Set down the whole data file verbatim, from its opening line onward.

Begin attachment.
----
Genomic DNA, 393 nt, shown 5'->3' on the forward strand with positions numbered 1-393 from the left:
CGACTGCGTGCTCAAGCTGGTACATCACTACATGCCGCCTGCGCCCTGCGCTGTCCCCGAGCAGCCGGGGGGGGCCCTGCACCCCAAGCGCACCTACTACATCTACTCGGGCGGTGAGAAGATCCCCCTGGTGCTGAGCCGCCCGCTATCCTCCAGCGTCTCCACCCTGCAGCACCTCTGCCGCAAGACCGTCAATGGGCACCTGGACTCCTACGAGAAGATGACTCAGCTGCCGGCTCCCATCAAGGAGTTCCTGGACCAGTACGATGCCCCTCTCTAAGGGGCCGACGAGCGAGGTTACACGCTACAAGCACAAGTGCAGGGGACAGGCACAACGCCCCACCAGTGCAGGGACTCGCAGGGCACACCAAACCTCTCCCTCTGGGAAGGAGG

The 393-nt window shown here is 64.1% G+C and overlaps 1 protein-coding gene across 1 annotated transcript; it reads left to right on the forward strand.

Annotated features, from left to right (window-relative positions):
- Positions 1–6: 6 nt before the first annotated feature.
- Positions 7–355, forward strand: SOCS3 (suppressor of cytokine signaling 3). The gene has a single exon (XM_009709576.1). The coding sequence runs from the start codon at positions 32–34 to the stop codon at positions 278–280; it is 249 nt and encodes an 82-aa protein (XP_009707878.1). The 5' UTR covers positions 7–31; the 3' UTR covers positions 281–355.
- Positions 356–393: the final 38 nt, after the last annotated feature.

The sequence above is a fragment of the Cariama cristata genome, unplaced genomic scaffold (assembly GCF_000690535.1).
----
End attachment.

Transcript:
Genomic DNA, 393 nt, shown 5'->3' on the forward strand with positions numbered 1-393 from the left:
CGACTGCGTGCTCAAGCTGGTACATCACTACATGCCGCCTGCGCCCTGCGCTGTCCCCGAGCAGCCGGGGGGGGCCCTGCACCCCAAGCGCACCTACTACATCTACTCGGGCGGTGAGAAGATCCCCCTGGTGCTGAGCCGCCCGCTATCCTCCAGCGTCTCCACCCTGCAGCACCTCTGCCGCAAGACCGTCAATGGGCACCTGGACTCCTACGAGAAGATGACTCAGCTGCCGGCTCCCATCAAGGAGTTCCTGGACCAGTACGATGCCCCTCTCTAAGGGGCCGACGAGCGAGGTTACACGCTACAAGCACAAGTGCAGGGGACAGGCACAACGCCCCACCAGTGCAGGGACTCGCAGGGCACACCAAACCTCTCCCTCTGGGAAGGAGG

The 393-nt window shown here is 64.1% G+C and overlaps 1 protein-coding gene across 1 annotated transcript; it reads left to right on the forward strand.

Annotated features, from left to right (window-relative positions):
- Positions 1–6: 6 nt before the first annotated feature.
- Positions 7–355, forward strand: SOCS3 (suppressor of cytokine signaling 3). The gene has a single exon (XM_009709576.1). The coding sequence runs from the start codon at positions 32–34 to the stop codon at positions 278–280; it is 249 nt and encodes an 82-aa protein (XP_009707878.1). The 5' UTR covers positions 7–31; the 3' UTR covers positions 281–355.
- Positions 356–393: the final 38 nt, after the last annotated feature.

The sequence above is a fragment of the Cariama cristata genome, unplaced genomic scaffold (assembly GCF_000690535.1).